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Room 101


A Sci Fi Worlds Interview with Richard Holland

This fortnight I've been fortunate enough to get Richard Holland (editor of Paranormal Magazine) back to do a special Sci-Fi Worlds interview. You can check out our earlier interview, discussing the world of poltergeists and other ghostly phenomena here

Richard Thomas: Growing up in the 1990s, I didn't really have my own Doctor (unless you count the Paul McGann TV movie in 1996) but if I had to pick a personal favourite I would have to pick Jon Pertwee's incarnation. Watching him Sunday mornings on UK Gold, I really believed he was a mega genius scientist from another world.

Who was your Doctor growing up and which one would you say is your all-time favourite?

Richard Holland: For those of us who were lucky enough to grow up with Who on the air, it seems common that the first Doctor you remember is the one who remains your favourite. For me, then, it's Patrick Troughton, despite only having the very vaguest memories of watching him (I'd have been only 4 when his tenure ended). Nevertheless, reading al the Target books in the 70s reaffirmed my love for his character (and the few surviving stories I've seen on video since confirming it). I like Pertwee a lot but he was a much more archetypal hero, a show-off even, but Troughton's Doctor was so self-effacing, often pottering about in the background making things happen.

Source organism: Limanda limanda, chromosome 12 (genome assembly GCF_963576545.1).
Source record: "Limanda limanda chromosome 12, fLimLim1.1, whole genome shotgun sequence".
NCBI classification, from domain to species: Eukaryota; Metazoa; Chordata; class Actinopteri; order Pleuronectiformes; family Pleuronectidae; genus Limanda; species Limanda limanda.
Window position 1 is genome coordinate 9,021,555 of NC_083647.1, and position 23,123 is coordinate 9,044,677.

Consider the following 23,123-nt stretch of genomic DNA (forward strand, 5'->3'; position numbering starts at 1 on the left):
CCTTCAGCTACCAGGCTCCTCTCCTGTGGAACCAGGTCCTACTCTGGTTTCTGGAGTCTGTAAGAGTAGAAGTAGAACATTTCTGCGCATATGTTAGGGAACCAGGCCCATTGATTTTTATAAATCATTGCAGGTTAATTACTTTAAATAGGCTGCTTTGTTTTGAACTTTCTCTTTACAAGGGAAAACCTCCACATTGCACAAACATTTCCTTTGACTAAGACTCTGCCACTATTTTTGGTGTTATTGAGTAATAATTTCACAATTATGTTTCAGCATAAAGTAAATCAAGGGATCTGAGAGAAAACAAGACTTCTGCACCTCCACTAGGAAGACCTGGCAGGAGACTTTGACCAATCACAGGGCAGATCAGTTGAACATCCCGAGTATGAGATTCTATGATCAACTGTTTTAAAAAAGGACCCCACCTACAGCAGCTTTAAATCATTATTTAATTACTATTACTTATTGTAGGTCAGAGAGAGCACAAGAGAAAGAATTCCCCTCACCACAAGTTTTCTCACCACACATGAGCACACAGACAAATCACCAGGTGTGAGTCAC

Small, fragile, yet possessing this enormous courage and unswerving sense of justice. He's a totally British hero: I cannot imagine a hero like him originating in any other country. And he was very funny and likeable, too, of course. Having said all that, the Philip Hinchliffe era Tom Baker runs a very close second. Alas, he became a tosser from about ‘77 onwards.

Richard Thomas: Other than Genesis of the Daleks (everyone's favourite) do you have a particular favourite story?

Richard Holland: Well, that's an assumption. I admire Genesis but it's not my favourite. I prefer Seeds of Doom and Weng Chiang and Pyramids of Mars and Ark in Space (if we're talking about Tom Baker). Tomb of the Cybermen, The Web of Fear and Fury From The Deep would have to be included. Also, The Daemons, Terror of the Autons and Green Death. The opening episode of The Daleks remains one of the finest Who moments in TV history and The Daleks Invasion of Earth is classy as hell. And The Empty Child still has me gawping at its genius and effrontery. Sorry, I've lived and breathed Dr Who from birth: it's impossible to name an absolute favourite.

Richard Thomas: Robert Holmes' Terror of the Autons, The Ark in Space, Pyramids of Mars and The Caves of Androzani are just some of my favourites. Why do you think Holmes' stories are so popular with fans and do you think Steven Moffat (Silence in the Library/Forest of the Dead) might be the writer to finally give Holmes a run for his money?